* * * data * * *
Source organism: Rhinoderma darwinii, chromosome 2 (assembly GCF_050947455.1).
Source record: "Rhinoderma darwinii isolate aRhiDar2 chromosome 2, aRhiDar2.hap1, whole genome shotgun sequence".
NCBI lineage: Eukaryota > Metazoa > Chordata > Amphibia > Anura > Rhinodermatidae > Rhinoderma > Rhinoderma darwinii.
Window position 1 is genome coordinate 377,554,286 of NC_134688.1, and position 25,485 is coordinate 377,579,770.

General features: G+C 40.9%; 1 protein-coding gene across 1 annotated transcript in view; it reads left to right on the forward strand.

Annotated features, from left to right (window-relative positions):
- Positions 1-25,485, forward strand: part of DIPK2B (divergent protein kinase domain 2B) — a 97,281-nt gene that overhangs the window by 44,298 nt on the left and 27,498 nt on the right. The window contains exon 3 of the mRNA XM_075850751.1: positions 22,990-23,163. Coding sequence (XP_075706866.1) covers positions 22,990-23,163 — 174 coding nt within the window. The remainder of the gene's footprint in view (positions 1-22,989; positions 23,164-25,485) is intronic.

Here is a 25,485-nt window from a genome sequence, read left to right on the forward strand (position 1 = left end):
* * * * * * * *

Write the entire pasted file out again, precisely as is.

Source organism: Rhinoderma darwinii, chromosome 2 (assembly GCF_050947455.1).
Source record: "Rhinoderma darwinii isolate aRhiDar2 chromosome 2, aRhiDar2.hap1, whole genome shotgun sequence".
NCBI lineage: Eukaryota > Metazoa > Chordata > Amphibia > Anura > Rhinodermatidae > Rhinoderma > Rhinoderma darwinii.
Window position 1 is genome coordinate 377,554,286 of NC_134688.1, and position 25,485 is coordinate 377,579,770.

General features: G+C 40.9%; 1 protein-coding gene across 1 annotated transcript in view; it reads left to right on the forward strand.

Annotated features, from left to right (window-relative positions):
- Positions 1-25,485, forward strand: part of DIPK2B (divergent protein kinase domain 2B) — a 97,281-nt gene that overhangs the window by 44,298 nt on the left and 27,498 nt on the right. The window contains exon 3 of the mRNA XM_075850751.1: positions 22,990-23,163. Coding sequence (XP_075706866.1) covers positions 22,990-23,163 — 174 coding nt within the window. The remainder of the gene's footprint in view (positions 1-22,989; positions 23,164-25,485) is intronic.

Here is a 25,485-nt window from a genome sequence, read left to right on the forward strand (position 1 = left end):